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Can I use a 16AWG x 3 for a 30 foot run to a 220v 20amp breaker?
Details: This is what the installation manual for my wifes new habatchi grill requires. The manual says "This appliance must be hardwired. The mains connecting cable must be at least correspond to the type SJTO 3x16 AWG 105*C" The guys at Lowes and all the old timers say that you can't use 16 gage wire on a 220 breaker. I say this is a new appliance and isnt it possible that someone has designed a way that you can, why would the book call for it?
The tech data states Total connected load: 1500 W, AC 208/220-240 V / 60 Hz.
Now I know the formula for amps is I = W / V. 1500W / 208 = 7.2 amps. The specs for a 16x3 AWG 105*C is rated at 13 amps 250 volts.
So, why is everyone here telling me that this won't work?
Please help....I don't want to burn this grill up, my wife will kill me..
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snipped-for-privacy@hotmail.com wrote:

Is the product UL-listed? If so, the listing will include the required conductor makeup which, presumably, is what the manual is specifying.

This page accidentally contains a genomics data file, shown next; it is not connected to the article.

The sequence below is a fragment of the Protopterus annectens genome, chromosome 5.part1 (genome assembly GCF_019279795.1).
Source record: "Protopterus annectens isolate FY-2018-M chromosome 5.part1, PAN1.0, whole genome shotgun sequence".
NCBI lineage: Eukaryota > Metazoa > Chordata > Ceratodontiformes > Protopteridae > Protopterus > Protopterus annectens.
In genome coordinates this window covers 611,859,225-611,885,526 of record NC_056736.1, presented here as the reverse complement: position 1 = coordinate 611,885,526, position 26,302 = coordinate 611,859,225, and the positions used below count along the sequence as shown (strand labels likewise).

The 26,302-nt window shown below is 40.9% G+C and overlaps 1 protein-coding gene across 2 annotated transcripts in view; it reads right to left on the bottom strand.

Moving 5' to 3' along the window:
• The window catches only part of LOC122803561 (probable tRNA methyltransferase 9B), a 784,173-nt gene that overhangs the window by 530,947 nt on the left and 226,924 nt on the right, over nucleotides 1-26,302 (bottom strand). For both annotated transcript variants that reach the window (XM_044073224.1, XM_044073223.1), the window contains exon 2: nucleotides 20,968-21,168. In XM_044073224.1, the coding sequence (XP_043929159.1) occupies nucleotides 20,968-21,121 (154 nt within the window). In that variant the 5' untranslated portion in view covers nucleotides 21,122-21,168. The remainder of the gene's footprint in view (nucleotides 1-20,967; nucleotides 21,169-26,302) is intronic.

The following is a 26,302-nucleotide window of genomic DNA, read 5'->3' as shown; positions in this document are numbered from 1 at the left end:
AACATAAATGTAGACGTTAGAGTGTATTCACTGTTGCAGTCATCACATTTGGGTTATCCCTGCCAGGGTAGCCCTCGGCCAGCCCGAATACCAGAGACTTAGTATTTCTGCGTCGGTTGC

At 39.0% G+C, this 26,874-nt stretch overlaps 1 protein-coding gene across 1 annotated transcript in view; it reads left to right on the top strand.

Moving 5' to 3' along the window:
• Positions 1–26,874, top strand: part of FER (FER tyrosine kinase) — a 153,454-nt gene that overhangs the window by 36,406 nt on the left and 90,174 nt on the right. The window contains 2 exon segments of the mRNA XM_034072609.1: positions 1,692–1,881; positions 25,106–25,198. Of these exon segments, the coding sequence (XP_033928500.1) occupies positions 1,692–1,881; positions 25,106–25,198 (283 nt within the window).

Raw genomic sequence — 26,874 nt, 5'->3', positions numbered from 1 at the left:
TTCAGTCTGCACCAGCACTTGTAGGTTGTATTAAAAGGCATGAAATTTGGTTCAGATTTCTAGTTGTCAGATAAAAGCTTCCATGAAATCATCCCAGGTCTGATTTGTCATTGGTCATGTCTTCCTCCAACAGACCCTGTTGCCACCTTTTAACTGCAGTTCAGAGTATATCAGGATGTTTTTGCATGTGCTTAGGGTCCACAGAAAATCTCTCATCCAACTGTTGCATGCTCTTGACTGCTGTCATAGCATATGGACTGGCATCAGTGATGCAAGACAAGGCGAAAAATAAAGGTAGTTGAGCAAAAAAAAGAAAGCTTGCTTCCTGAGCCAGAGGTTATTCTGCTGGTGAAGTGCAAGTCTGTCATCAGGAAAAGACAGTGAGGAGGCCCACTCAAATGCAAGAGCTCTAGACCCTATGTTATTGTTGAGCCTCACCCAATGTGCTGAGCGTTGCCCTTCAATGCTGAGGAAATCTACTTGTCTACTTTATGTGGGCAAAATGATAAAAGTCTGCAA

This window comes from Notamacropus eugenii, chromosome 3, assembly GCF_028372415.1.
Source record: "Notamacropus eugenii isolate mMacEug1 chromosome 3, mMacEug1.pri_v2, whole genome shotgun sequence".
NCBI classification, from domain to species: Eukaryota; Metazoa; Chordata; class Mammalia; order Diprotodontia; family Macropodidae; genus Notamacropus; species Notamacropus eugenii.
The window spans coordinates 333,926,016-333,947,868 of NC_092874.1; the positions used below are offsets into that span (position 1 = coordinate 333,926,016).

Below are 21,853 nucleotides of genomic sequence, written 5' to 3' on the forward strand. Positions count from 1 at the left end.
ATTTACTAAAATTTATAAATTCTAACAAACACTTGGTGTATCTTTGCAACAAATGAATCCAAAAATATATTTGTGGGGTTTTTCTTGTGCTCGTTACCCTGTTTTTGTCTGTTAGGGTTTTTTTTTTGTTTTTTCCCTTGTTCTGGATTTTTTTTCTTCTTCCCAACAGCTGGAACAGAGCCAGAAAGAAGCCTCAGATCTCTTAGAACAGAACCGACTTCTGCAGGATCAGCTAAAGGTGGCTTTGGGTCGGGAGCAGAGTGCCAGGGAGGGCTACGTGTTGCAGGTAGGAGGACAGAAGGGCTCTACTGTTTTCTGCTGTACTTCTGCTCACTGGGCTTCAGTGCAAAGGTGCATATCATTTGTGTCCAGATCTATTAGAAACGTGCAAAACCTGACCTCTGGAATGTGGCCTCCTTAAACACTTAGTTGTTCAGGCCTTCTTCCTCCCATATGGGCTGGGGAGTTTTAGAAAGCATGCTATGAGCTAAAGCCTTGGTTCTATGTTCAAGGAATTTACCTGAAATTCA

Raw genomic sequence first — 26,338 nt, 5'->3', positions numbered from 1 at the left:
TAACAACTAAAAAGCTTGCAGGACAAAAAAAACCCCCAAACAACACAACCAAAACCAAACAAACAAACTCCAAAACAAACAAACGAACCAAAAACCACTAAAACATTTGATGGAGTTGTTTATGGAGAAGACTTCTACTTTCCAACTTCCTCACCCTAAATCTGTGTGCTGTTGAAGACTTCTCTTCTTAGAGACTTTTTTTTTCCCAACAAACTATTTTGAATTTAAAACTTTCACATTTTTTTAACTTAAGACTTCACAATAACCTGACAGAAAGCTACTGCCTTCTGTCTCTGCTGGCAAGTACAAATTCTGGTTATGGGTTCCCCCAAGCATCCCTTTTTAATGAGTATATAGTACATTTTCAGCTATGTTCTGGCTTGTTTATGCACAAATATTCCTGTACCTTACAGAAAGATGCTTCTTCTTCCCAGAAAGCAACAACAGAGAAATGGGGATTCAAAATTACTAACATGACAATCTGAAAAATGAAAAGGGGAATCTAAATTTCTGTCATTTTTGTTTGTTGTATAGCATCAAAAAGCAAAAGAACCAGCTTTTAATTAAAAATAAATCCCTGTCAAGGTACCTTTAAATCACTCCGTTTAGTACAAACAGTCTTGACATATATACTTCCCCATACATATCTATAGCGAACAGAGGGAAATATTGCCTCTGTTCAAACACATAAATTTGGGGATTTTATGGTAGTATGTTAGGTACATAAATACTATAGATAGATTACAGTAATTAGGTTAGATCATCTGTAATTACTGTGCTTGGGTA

You're right; that cordset will easily carry the current and it is rated at more than the maximum line voltage.
Portable cords are covered in the NEC and #16 cordset conductors are "considered" to be protected by a 20Amp breaker.
(I don't understand what they meant by "hard-wired". That might cloud it.)
Jim
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Hard-wired means "not plugged in", "connected with wire nuts", "not easily disconnected", etc.
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snipped-for-privacy@hotmail.com wrote:

A 20 amp breaker will not protect the wire if there is a fault at the appliance. Why fight it, pay the extra couple of dollars for the 12 gauge stuff.
--
Joseph Meehan

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Thanks for replying. I really don't want to fight it. I just want to protect the appliance. I wasn't sure if using 12 gage wire was going to let the wire or breaker fail if there was a problem. I figured the 16 gage wire would go and I would much rather replace $30 worth of wire instead of a $2000 appliancet.